Catchweed bedstraw

Encyclopedia Article

Catchweed bedstraw           Galium aparine L.

Family:  Rubiaceae (Madder family)

Life cycle:  winter annual

Habitat:  No-till fields, landscapes, disturbed habitats

General description:  Mat forming or ascending stems; stems are square with backward turning bristles that allow the plant to cling to other plants and objects. Leaves are narrow, sessile, oval to lanceolate, in whorls of 4 to 8 at each node, with spiny hairs on lower midrib. Flowers are small with 4 white petals. Fruit has two round halves covered with hooked hairs.

Key ID traits: Square stem with bristles, whorled leaves.

Similar species:  Carpetweed has a similar growth habit and whorled leaves, but carpetweed has a round, smooth stem and glabrous leaves.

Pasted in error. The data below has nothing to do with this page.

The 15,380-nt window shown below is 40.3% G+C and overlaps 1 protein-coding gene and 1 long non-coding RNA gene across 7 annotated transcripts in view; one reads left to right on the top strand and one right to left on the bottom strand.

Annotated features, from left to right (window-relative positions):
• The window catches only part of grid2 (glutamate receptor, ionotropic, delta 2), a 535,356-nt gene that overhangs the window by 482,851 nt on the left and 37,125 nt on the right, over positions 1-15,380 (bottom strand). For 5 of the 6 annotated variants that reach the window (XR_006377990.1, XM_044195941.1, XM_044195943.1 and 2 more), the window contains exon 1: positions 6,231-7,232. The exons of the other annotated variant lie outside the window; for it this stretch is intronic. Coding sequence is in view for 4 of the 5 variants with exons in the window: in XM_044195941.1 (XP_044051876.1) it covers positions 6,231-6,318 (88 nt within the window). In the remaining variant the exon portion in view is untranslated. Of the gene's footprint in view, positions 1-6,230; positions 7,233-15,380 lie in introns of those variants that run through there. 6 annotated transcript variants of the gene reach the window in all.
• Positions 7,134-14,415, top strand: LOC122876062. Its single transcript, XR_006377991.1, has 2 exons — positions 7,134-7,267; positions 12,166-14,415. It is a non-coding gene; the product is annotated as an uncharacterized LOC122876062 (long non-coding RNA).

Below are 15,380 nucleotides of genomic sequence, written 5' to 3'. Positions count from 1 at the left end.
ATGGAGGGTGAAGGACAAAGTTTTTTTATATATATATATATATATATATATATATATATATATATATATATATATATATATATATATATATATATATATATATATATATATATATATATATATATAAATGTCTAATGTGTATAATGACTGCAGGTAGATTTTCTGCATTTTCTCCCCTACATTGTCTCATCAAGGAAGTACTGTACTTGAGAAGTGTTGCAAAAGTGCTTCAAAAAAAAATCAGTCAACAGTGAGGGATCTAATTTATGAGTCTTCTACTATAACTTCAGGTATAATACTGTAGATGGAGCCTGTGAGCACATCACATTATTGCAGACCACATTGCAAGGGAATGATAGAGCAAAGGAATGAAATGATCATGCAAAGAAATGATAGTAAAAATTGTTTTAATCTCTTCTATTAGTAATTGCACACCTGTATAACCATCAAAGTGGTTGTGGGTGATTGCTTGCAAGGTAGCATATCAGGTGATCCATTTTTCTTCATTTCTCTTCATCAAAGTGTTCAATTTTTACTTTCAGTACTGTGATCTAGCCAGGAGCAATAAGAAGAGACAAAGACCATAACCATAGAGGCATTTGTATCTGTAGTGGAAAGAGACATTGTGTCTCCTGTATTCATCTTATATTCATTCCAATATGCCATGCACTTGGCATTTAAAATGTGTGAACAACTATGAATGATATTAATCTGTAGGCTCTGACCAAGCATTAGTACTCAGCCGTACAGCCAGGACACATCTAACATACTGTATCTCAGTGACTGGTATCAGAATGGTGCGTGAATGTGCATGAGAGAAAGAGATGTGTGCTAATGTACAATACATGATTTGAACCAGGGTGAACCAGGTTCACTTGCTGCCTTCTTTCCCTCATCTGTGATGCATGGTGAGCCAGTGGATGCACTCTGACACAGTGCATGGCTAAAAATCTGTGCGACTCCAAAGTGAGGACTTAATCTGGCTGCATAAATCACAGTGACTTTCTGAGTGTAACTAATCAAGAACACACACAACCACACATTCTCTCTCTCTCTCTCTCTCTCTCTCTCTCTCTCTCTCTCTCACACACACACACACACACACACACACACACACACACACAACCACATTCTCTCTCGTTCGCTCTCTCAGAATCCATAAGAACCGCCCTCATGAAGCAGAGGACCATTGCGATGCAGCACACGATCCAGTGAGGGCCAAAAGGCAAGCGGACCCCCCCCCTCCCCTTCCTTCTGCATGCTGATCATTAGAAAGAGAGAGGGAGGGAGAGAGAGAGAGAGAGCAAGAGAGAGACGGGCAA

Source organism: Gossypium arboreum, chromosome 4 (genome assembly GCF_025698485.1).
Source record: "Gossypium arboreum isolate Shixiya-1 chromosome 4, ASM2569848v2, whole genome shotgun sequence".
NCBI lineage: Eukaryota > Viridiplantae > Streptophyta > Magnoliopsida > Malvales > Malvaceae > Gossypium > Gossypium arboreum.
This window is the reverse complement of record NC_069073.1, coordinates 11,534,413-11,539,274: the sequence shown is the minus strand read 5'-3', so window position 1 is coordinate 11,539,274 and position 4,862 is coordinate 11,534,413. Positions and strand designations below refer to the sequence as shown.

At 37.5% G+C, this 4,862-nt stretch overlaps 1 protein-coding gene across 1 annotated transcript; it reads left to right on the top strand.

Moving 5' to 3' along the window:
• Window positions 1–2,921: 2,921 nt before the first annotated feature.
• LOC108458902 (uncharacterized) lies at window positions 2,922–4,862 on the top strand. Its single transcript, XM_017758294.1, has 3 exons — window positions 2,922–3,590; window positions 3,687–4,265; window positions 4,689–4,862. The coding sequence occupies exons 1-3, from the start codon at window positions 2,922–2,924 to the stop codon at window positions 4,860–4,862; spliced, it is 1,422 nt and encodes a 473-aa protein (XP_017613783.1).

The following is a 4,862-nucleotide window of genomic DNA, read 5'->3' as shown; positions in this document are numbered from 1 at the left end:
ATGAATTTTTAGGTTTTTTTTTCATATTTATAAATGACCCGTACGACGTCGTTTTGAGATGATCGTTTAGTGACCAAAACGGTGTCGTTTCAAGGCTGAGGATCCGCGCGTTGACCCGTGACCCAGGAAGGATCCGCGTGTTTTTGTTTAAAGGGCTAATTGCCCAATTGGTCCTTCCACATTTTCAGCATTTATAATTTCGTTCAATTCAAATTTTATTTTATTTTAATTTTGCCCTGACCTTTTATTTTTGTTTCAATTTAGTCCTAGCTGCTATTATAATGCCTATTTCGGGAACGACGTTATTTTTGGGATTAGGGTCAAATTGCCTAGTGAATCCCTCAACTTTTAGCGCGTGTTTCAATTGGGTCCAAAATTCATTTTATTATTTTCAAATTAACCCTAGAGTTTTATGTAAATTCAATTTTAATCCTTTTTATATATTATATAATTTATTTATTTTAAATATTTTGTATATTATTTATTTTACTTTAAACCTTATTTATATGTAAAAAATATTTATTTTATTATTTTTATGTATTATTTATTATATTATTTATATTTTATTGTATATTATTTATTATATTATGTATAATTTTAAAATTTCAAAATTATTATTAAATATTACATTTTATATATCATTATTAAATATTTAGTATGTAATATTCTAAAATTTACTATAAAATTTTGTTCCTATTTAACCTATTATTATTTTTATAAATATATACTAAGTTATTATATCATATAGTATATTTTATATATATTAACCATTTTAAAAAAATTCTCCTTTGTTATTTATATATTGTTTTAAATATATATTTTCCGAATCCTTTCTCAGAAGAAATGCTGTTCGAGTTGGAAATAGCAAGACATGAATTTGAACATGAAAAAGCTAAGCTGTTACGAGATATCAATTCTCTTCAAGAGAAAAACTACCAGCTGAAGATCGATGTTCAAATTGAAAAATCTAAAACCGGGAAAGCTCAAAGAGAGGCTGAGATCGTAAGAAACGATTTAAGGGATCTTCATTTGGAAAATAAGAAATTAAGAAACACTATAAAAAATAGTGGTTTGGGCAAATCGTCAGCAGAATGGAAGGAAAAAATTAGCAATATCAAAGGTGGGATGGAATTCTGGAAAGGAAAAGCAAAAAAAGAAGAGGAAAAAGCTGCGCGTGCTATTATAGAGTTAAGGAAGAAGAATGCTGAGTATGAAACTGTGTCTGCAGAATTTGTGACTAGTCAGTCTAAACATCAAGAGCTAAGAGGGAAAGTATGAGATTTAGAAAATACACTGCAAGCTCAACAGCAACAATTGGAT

Miscellaneous:  The name bedstraw comes from the use of the plant as mattress filling because the bristles on the stem minimized matting. In Europe, bedstraw spp. are known as cleavers.

square stem and narrow, sessile, oval to lanceolate leaves of catchweed bedstraw
Square stem and narrow, sessile, oval to lanceolate leaves of catchweed bedstraw.  Leaves are found in a whorled leaf arrangement.


Catchweed bedstraw has multiple ascending stems developing from the crown.

carpetweed flowers
Carpetweed flowers

catchweed bedstraw flower